The Huntington Zoning Board of Appeals Thursday night put off a vote that would grant a parking variance to a group of investors seeking to transform the former Inter-Media Arts Center building in Huntington Village into a larger performing arts center.

Zoning Board Chairman Christopher Modelewski said, "We're not going to vote on this tonight. There are a lot of open questions we have. I'm going to leave the hearing open to further submissions."

Paramount Theater of Great Neck requested a variance that relies on existing parking spaces in town lots to meet minimum parking space requirements, as they seek to expand the theater from 700 seats 1,665. Under the existing design they have 272 parking spaces. The proposed design requires 438 parking spaces.

Representatives of the investors who are backing the expansion submitted a parking plan that would include valet parking at the Elm Street municipal lot. People who use the valet parking would be given an incentive to dine at local restaurants, according to the theater backers' plan.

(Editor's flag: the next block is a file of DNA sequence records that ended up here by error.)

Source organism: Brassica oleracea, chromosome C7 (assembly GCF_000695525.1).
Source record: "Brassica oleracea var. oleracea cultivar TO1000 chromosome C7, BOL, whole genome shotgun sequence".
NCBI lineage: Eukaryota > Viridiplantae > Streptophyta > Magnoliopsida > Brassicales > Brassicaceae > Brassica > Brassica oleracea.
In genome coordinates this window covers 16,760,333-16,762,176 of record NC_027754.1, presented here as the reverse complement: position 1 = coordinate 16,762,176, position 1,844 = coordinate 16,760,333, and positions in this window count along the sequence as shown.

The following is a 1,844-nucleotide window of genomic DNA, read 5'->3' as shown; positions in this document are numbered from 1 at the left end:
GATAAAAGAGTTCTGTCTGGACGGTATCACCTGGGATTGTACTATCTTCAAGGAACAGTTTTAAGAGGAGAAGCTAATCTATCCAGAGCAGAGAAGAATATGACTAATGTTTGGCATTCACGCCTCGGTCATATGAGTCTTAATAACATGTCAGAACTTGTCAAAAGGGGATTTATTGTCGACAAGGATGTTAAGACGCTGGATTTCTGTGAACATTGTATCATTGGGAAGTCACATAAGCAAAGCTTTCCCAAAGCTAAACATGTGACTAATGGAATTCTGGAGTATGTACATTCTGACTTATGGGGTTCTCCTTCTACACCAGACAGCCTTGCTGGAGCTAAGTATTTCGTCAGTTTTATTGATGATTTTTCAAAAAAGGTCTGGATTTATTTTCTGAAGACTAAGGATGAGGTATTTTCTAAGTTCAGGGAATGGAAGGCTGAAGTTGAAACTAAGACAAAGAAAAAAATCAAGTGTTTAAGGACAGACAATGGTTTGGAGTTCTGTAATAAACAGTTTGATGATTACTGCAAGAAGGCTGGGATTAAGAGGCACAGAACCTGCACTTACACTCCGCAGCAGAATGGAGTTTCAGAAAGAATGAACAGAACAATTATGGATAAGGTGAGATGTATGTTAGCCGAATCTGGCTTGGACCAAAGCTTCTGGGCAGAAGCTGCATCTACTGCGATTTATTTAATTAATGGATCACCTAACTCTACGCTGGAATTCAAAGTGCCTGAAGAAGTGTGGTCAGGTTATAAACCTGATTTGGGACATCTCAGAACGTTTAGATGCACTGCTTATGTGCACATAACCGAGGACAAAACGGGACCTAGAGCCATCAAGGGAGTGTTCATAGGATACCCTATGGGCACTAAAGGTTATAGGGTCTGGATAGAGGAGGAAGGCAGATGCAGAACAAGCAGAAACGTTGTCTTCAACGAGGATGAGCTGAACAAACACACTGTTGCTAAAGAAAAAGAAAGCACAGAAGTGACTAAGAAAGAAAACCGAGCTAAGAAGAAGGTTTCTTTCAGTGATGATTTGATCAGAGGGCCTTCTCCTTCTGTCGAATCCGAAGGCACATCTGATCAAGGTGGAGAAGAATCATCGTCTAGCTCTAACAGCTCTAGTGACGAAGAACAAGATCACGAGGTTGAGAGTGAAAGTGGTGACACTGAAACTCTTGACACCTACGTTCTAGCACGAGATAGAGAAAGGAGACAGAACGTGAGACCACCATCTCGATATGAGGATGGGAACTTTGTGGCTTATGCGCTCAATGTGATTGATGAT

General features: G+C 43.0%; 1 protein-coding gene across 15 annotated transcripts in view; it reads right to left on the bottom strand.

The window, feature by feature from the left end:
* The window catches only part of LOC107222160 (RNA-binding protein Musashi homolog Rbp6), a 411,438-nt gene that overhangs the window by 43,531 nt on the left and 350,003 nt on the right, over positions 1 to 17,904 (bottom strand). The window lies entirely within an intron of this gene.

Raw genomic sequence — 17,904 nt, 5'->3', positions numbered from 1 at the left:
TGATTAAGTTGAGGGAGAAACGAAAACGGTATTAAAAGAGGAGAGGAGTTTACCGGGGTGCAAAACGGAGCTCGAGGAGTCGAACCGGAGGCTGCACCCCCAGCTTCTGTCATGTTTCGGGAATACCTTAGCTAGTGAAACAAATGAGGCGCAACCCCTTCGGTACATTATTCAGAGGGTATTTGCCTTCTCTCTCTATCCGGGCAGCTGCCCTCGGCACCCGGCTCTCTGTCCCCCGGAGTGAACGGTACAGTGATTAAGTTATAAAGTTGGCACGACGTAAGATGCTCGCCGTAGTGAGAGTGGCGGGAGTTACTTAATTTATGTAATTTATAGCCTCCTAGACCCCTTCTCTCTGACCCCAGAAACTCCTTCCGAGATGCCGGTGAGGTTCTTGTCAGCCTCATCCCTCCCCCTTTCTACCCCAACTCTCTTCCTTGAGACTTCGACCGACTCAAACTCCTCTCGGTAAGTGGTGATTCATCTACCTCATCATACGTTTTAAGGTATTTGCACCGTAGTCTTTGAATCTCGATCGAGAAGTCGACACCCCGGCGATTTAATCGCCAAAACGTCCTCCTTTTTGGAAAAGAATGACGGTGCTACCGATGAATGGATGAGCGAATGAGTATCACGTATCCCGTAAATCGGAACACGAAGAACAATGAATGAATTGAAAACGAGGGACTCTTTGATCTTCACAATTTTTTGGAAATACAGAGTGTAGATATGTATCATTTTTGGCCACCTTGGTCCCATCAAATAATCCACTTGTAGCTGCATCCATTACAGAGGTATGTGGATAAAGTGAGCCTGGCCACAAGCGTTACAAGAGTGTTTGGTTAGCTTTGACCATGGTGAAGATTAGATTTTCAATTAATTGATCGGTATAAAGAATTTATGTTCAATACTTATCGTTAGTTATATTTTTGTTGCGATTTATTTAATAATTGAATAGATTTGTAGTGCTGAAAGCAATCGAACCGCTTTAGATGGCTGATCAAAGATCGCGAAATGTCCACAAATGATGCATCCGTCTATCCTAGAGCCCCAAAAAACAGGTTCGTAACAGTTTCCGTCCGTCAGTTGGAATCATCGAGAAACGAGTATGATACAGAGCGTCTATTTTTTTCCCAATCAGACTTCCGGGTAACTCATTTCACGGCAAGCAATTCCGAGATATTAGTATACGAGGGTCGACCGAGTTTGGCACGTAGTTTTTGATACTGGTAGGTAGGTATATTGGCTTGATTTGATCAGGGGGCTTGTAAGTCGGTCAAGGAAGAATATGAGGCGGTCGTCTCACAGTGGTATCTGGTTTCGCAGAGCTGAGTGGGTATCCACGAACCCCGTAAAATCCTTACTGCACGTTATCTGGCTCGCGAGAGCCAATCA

The plan provides for theatergoers to be ferried by shuttle back and forth between the theater and nearby lots at the town hall and the Huntington Station Long Island Rail Road.

Speaking after the meeting, attorney Michael McCarthy of Huntington, who is representing the Paramount investors, said: "I feel very confident." The investors are Steve Ubertini, James Philips and Brian Doyle, who all have ties to Huntington.

Town officials said downtown businesses, such as restaurants, routinely apply for such a variance to use the municipal lots because they're required to have a certain number of parking spaces.

Plans for the expanded theater include a circular bar, a glass window overlooking New York Avenue, and a marque that protrudes over the sidewalk above ground level.

John Tunney, a restaurant owner in Huntington Village, told the board that although he is not against the theater, he was concerned about traffic. "We need to examine the realities of traffic on Friday and Saturday nights," he said.

IMAC closed last summer after 26 years of bringing a variety of acts to Huntington Village. Last July, Town Supervisor Frank Petrone appointed a performing arts center task force and charged it with insuring continuation of performing arts in the village.

The Zoning Board of Appeals has yet to set a new date for the hearing variance request.

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